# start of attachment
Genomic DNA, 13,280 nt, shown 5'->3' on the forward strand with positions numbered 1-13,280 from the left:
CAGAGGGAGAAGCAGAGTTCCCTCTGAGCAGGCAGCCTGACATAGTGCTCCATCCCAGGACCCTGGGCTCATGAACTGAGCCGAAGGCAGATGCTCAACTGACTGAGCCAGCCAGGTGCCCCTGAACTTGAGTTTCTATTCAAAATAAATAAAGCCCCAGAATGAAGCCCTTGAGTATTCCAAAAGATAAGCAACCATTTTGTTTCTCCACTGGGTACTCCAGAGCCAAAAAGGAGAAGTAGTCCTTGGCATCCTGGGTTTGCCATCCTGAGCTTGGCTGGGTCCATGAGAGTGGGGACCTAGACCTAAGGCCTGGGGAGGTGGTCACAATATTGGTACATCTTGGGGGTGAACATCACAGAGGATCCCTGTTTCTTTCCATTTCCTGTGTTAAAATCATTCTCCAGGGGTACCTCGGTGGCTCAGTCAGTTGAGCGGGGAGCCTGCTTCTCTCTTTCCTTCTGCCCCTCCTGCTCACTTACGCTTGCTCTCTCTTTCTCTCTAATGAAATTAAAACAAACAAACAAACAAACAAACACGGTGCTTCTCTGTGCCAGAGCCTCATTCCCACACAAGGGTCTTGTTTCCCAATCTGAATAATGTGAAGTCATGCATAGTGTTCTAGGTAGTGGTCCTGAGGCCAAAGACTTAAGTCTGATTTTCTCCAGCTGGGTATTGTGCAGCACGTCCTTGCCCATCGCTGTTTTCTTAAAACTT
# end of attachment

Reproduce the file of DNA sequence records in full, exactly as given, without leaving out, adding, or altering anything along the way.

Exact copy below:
Genomic DNA, 13,280 nt, shown 5'->3' on the forward strand with positions numbered 1-13,280 from the left:
CAGAGGGAGAAGCAGAGTTCCCTCTGAGCAGGCAGCCTGACATAGTGCTCCATCCCAGGACCCTGGGCTCATGAACTGAGCCGAAGGCAGATGCTCAACTGACTGAGCCAGCCAGGTGCCCCTGAACTTGAGTTTCTATTCAAAATAAATAAAGCCCCAGAATGAAGCCCTTGAGTATTCCAAAAGATAAGCAACCATTTTGTTTCTCCACTGGGTACTCCAGAGCCAAAAAGGAGAAGTAGTCCTTGGCATCCTGGGTTTGCCATCCTGAGCTTGGCTGGGTCCATGAGAGTGGGGACCTAGACCTAAGGCCTGGGGAGGTGGTCACAATATTGGTACATCTTGGGGGTGAACATCACAGAGGATCCCTGTTTCTTTCCATTTCCTGTGTTAAAATCATTCTCCAGGGGTACCTCGGTGGCTCAGTCAGTTGAGCGGGGAGCCTGCTTCTCTCTTTCCTTCTGCCCCTCCTGCTCACTTACGCTTGCTCTCTCTTTCTCTCTAATGAAATTAAAACAAACAAACAAACAAACAAACACGGTGCTTCTCTGTGCCAGAGCCTCATTCCCACACAAGGGTCTTGTTTCCCAATCTGAATAATGTGAAGTCATGCATAGTGTTCTAGGTAGTGGTCCTGAGGCCAAAGACTTAAGTCTGATTTTCTCCAGCTGGGTATTGTGCAGCACGTCCTTGCCCATCGCTGTTTTCTTAAAACTT